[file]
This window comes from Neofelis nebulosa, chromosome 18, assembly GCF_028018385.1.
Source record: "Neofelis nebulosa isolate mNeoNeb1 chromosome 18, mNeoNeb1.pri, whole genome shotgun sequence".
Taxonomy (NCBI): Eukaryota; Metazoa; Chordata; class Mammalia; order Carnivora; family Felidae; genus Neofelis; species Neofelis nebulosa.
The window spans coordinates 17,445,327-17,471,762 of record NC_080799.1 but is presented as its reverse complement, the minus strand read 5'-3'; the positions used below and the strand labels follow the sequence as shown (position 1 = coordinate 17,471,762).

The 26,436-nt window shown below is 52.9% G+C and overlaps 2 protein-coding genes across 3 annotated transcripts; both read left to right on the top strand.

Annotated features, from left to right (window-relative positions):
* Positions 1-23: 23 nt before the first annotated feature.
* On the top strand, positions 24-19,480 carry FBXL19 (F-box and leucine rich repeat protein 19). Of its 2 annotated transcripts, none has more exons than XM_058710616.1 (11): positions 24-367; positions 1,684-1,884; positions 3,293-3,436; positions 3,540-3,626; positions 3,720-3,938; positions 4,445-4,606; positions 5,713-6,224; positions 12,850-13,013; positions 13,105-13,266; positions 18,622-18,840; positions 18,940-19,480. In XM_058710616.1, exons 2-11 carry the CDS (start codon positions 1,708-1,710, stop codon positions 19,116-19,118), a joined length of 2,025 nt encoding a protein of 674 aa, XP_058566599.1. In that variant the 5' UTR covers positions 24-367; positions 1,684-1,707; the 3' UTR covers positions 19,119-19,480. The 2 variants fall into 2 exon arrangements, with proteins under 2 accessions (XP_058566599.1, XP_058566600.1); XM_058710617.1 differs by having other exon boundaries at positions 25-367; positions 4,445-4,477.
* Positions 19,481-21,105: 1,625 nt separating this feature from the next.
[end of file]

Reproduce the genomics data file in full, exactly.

This window comes from Neofelis nebulosa, chromosome 18, assembly GCF_028018385.1.
Source record: "Neofelis nebulosa isolate mNeoNeb1 chromosome 18, mNeoNeb1.pri, whole genome shotgun sequence".
Taxonomy (NCBI): Eukaryota; Metazoa; Chordata; class Mammalia; order Carnivora; family Felidae; genus Neofelis; species Neofelis nebulosa.
The window spans coordinates 17,445,327-17,471,762 of record NC_080799.1 but is presented as its reverse complement, the minus strand read 5'-3'; the positions used below and the strand labels follow the sequence as shown (position 1 = coordinate 17,471,762).

The 26,436-nt window shown below is 52.9% G+C and overlaps 2 protein-coding genes across 3 annotated transcripts; both read left to right on the top strand.

Annotated features, from left to right (window-relative positions):
* Positions 1-23: 23 nt before the first annotated feature.
* On the top strand, positions 24-19,480 carry FBXL19 (F-box and leucine rich repeat protein 19). Of its 2 annotated transcripts, none has more exons than XM_058710616.1 (11): positions 24-367; positions 1,684-1,884; positions 3,293-3,436; positions 3,540-3,626; positions 3,720-3,938; positions 4,445-4,606; positions 5,713-6,224; positions 12,850-13,013; positions 13,105-13,266; positions 18,622-18,840; positions 18,940-19,480. In XM_058710616.1, exons 2-11 carry the CDS (start codon positions 1,708-1,710, stop codon positions 19,116-19,118), a joined length of 2,025 nt encoding a protein of 674 aa, XP_058566599.1. In that variant the 5' UTR covers positions 24-367; positions 1,684-1,707; the 3' UTR covers positions 19,119-19,480. The 2 variants fall into 2 exon arrangements, with proteins under 2 accessions (XP_058566599.1, XP_058566600.1); XM_058710617.1 differs by having other exon boundaries at positions 25-367; positions 4,445-4,477.
* Positions 19,481-21,105: 1,625 nt separating this feature from the next.